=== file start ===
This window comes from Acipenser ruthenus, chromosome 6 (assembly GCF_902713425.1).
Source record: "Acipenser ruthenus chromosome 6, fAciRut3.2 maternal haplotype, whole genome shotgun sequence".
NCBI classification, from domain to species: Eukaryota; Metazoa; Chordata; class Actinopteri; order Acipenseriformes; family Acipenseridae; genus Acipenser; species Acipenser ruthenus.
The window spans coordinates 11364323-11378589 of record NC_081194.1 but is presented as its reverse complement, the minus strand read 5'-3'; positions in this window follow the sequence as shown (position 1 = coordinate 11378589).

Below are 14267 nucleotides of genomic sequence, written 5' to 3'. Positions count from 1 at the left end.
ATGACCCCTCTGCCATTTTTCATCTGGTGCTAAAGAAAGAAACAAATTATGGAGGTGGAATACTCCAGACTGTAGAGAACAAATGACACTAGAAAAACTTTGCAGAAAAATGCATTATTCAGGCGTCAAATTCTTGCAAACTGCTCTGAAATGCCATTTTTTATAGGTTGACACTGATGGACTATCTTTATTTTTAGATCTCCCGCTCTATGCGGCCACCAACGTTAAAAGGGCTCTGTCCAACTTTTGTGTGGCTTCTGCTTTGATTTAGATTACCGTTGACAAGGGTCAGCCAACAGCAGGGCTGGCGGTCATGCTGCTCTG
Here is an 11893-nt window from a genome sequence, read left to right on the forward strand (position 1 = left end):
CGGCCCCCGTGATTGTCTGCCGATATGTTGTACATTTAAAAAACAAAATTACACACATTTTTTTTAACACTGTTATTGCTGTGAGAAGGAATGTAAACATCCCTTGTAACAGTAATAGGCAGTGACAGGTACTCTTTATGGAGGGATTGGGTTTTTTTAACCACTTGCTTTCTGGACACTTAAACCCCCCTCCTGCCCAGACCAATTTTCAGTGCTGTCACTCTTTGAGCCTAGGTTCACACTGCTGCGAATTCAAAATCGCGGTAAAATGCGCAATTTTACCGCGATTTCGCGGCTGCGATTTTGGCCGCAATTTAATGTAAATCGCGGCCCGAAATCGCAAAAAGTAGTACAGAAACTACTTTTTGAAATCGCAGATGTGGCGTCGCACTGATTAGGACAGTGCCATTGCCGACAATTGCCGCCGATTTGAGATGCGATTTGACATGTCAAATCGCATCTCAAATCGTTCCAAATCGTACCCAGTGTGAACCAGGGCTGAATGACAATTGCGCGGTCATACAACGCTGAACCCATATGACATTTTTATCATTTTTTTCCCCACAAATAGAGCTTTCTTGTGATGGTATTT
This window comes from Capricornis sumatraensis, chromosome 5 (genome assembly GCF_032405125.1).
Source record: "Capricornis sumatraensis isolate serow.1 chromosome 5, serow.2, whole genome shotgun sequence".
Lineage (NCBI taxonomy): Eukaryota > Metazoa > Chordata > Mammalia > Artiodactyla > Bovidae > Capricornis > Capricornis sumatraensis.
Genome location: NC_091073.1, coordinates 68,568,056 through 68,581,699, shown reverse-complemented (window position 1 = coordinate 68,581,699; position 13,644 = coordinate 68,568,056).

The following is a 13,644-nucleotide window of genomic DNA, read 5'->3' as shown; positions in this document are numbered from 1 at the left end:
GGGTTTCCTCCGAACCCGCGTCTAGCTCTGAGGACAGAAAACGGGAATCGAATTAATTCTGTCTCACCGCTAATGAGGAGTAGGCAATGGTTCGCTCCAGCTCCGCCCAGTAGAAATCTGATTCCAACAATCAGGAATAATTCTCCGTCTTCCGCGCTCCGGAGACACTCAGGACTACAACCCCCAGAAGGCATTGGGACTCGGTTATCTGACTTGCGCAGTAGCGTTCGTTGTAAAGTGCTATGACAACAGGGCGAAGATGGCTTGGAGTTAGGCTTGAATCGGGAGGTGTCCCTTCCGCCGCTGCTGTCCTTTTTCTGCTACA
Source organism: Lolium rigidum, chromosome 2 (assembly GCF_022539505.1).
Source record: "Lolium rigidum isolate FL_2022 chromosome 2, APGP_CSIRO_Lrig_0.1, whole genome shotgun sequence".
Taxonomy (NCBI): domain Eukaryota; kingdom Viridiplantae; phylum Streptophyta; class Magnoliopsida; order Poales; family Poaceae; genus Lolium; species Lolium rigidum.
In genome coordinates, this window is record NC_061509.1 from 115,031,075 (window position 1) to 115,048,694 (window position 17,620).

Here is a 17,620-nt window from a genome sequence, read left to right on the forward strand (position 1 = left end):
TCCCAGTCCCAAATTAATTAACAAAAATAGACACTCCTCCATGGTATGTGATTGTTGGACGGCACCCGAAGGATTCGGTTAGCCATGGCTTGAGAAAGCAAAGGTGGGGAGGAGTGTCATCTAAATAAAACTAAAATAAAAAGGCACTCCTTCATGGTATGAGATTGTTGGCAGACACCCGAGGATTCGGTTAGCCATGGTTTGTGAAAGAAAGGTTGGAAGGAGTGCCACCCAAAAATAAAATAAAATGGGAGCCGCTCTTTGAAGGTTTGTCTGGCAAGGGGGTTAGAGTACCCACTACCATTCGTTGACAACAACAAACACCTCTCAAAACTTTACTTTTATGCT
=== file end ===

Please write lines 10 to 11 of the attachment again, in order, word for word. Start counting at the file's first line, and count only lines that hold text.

Source record: "Capricornis sumatraensis isolate serow.1 chromosome 5, serow.2, whole genome shotgun sequence".
Lineage (NCBI taxonomy): Eukaryota > Metazoa > Chordata > Mammalia > Artiodactyla > Bovidae > Capricornis > Capricornis sumatraensis.